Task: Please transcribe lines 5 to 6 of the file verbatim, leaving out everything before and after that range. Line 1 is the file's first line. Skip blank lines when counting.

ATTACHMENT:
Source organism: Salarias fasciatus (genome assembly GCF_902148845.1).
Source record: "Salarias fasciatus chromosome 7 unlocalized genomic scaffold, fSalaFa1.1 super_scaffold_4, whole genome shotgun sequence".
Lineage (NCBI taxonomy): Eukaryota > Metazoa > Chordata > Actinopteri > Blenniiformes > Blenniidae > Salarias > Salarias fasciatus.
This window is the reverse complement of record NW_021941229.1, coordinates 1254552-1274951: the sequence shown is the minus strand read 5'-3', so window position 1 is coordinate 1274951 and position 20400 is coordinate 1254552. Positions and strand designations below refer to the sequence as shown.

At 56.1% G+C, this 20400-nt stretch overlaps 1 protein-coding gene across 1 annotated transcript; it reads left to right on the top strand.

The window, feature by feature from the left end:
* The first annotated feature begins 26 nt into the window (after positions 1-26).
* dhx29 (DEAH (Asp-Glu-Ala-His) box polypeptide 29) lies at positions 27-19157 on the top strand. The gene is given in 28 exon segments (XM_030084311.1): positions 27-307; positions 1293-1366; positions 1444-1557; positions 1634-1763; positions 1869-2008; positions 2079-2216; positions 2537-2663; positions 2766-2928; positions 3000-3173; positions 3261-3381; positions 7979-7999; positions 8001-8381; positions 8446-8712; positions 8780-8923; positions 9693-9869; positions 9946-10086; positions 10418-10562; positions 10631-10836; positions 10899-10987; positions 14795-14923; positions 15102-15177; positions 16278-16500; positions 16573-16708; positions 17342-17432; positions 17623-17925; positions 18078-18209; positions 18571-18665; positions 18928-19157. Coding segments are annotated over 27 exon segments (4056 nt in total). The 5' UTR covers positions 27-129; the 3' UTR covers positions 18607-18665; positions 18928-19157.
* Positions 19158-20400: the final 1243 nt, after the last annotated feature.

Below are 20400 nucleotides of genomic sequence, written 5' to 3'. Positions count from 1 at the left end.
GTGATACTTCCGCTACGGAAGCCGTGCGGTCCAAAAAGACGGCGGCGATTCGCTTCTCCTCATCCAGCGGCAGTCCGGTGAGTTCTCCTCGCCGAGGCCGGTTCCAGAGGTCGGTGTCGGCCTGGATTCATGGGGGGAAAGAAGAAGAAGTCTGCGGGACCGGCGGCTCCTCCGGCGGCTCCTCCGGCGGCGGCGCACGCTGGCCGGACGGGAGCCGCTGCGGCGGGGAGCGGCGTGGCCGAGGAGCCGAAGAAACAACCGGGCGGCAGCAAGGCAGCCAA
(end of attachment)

At 56.1% G+C, this 20400-nt stretch overlaps 1 protein-coding gene across 1 annotated transcript; it reads left to right on the top strand.

The window, feature by feature from the left end: